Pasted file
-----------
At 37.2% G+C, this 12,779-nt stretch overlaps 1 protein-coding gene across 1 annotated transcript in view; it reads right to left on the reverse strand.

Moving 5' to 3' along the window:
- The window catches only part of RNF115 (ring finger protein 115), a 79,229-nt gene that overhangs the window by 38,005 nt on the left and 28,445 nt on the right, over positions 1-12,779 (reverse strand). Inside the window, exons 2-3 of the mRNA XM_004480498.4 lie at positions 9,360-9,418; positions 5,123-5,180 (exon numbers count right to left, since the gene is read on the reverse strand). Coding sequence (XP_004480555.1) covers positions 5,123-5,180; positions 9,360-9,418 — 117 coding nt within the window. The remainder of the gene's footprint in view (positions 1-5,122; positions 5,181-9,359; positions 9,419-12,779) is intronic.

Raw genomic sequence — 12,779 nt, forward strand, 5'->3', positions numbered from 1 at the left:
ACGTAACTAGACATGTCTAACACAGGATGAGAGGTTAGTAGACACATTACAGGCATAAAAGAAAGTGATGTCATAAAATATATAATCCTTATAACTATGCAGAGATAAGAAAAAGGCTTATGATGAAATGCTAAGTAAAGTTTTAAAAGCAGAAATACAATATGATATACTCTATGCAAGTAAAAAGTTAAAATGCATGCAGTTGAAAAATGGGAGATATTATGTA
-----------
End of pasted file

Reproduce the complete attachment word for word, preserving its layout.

At 37.2% G+C, this 12,779-nt stretch overlaps 1 protein-coding gene across 1 annotated transcript in view; it reads right to left on the reverse strand.

Moving 5' to 3' along the window:
- The window catches only part of RNF115 (ring finger protein 115), a 79,229-nt gene that overhangs the window by 38,005 nt on the left and 28,445 nt on the right, over positions 1-12,779 (reverse strand). Inside the window, exons 2-3 of the mRNA XM_004480498.4 lie at positions 9,360-9,418; positions 5,123-5,180 (exon numbers count right to left, since the gene is read on the reverse strand). Coding sequence (XP_004480555.1) covers positions 5,123-5,180; positions 9,360-9,418 — 117 coding nt within the window. The remainder of the gene's footprint in view (positions 1-5,122; positions 5,181-9,359; positions 9,419-12,779) is intronic.

Raw genomic sequence — 12,779 nt, forward strand, 5'->3', positions numbered from 1 at the left:
ACGTAACTAGACATGTCTAACACAGGATGAGAGGTTAGTAGACACATTACAGGCATAAAAGAAAGTGATGTCATAAAATATATAATCCTTATAACTATGCAGAGATAAGAAAAAGGCTTATGATGAAATGCTAAGTAAAGTTTTAAAAGCAGAAATACAATATGATATACTCTATGCAAGTAAAAAGTTAAAATGCATGCAGTTGAAAAATGGGAGATATTATGTA